There have been two Aviation Week stories by Guy Norris this week which might encourage even the most hard bitten pessimists about the near future of commercial supersonic flight into thinking a sliver of light had been shone into the decades of darkness that have characterised the topic.
The first, on moves to build an F-22 sized scaled model of hypersonic replacement for the long grounded SR71 Blackbird reports on some progress on the fiercely difficult issues of a combined cycle engine to deal with the totally different propulsion needs of an aircraft flying below and above the speed of sound.
It quotes a flight time in the early 2020s.
And, to be clear, it is a hypersonic rather than supersonic project. Something that is at least two orders of magnitude harder than supersonic flight, since it involves velocities three or more times faster than Concorde achieved, and skin temperatures even at more than 20 kilometres above the ground that would mimic those experienced for much shorter intervals by manned spacecraft re-entering the earth’s atmosphere.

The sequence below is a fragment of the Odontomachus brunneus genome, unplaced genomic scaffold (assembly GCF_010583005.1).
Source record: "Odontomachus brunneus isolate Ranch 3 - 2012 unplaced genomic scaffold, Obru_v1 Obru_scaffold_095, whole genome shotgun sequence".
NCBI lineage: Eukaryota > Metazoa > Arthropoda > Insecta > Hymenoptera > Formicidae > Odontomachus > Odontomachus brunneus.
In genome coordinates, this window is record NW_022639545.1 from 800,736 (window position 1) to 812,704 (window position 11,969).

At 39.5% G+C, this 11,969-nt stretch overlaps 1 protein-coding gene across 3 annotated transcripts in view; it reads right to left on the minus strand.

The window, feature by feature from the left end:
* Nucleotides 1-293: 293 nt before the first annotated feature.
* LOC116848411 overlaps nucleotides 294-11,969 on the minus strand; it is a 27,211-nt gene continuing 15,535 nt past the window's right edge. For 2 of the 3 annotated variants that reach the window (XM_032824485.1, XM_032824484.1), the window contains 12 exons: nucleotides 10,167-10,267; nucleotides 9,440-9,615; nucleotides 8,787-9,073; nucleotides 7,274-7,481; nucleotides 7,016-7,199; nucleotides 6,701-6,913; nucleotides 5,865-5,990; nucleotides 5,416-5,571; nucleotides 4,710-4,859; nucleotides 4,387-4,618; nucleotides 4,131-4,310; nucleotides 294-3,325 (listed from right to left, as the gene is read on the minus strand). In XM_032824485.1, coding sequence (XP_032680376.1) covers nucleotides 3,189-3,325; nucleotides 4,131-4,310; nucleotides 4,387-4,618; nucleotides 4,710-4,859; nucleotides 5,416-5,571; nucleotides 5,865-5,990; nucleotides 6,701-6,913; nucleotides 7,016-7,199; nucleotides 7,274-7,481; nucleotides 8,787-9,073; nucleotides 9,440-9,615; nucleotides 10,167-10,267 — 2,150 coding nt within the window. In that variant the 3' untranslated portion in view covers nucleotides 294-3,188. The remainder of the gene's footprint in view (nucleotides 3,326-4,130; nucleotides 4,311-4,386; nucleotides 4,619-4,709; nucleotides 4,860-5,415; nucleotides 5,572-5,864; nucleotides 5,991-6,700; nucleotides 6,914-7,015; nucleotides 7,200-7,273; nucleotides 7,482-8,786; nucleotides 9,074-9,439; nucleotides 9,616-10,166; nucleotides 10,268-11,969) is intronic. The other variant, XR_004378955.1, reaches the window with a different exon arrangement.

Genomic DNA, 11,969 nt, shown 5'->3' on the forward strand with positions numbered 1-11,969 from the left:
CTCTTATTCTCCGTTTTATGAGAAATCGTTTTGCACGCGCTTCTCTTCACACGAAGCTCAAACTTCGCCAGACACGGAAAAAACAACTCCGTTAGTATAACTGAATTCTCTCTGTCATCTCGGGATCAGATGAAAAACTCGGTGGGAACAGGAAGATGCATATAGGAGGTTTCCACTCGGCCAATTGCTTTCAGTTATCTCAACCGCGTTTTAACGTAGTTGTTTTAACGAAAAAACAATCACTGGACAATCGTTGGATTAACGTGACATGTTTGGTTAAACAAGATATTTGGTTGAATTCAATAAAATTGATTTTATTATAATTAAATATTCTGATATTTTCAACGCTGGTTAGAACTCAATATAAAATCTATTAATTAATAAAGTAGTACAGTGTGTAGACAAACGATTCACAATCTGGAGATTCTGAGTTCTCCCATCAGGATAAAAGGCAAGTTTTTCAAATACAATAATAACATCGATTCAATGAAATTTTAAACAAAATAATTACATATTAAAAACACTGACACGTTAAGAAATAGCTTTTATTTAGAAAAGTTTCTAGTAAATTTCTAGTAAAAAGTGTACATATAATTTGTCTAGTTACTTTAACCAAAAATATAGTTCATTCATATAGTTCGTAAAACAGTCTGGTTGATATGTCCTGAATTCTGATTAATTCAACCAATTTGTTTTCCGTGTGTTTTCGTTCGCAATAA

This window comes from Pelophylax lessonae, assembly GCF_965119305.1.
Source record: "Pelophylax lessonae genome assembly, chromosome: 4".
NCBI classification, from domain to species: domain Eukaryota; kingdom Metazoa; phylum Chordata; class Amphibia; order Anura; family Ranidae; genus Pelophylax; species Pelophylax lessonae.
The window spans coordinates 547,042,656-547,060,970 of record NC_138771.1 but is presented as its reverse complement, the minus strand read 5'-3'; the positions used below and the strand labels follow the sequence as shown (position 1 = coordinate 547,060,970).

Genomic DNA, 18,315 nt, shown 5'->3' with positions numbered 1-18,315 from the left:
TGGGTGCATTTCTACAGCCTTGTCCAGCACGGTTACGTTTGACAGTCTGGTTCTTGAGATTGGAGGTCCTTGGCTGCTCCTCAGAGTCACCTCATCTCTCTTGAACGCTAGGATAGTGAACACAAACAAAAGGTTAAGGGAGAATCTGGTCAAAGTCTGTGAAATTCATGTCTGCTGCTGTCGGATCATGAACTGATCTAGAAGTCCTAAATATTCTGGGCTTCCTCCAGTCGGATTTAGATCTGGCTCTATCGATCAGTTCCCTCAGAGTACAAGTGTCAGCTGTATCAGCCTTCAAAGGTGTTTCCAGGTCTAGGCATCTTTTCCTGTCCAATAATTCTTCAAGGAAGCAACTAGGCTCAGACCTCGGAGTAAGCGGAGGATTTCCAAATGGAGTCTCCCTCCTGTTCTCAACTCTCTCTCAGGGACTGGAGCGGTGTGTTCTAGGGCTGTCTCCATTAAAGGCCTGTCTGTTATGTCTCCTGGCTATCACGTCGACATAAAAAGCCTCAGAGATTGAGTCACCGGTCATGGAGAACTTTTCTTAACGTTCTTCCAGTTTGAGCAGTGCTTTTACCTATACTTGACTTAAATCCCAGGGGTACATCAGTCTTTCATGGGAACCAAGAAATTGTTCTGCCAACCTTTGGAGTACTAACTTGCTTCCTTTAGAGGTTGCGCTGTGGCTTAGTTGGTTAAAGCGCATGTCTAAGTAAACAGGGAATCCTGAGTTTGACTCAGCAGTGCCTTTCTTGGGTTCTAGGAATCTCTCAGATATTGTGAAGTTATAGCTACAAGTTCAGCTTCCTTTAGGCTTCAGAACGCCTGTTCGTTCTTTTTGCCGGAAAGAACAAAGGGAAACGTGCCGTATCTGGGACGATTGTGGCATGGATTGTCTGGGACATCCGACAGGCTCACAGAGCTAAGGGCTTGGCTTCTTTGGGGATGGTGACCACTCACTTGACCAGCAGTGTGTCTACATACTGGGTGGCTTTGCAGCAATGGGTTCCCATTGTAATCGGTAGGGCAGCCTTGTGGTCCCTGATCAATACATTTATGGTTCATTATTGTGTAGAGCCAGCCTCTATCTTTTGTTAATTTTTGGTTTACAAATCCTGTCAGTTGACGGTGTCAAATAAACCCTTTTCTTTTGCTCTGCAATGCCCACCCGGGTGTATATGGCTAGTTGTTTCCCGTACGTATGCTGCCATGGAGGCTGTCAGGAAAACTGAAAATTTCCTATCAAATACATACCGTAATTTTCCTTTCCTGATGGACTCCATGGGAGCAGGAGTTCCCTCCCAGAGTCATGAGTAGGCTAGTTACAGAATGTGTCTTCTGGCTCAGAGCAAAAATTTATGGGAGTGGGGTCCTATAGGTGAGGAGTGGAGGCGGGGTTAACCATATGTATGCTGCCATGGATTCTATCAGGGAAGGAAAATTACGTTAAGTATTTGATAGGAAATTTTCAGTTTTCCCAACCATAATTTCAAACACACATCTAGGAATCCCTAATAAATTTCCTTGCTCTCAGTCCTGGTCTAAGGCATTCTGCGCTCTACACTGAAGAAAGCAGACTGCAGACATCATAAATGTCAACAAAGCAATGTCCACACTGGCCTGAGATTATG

The SR71 Blackbird flew at mach 3. The SR72 aims for mach 6. At no time, after it emerged from secrecy, was the design and technology of the SR71 considered remotely applicable to a future viable commercial airliner.
The second Aviation Week story is comparatively speaking, about a less spectacularly ambitious objective than mixed cycle mach 6 hypersonic flight. It would only do about mach 1.4 compared to a sustained cruise speed of close to mach 2 in Concorde, and from earlier accounts, be contemplated for an aircraft more the size of a corporate jet than a 100 passenger design that once regularly flew across the North Atlantic in about three and half hours. This project would be assisted by NASA and could be going through its paces over a military housing estate in California (as the contract reportedly requires) also as soon as the early 2020s.
Both these stories require free registration with Aviation Week to be read in full.
They are also the work of another journalist, who has astonishingly good access and contacts in US aerospace, and who reports for owners who are making serious investments in quality reporting. Plane Talking is doing its bit to ensure that its readership taps into that resource, which is of a quality and level of specialisation unlikely to be found in this part of the world in a foreseeable future.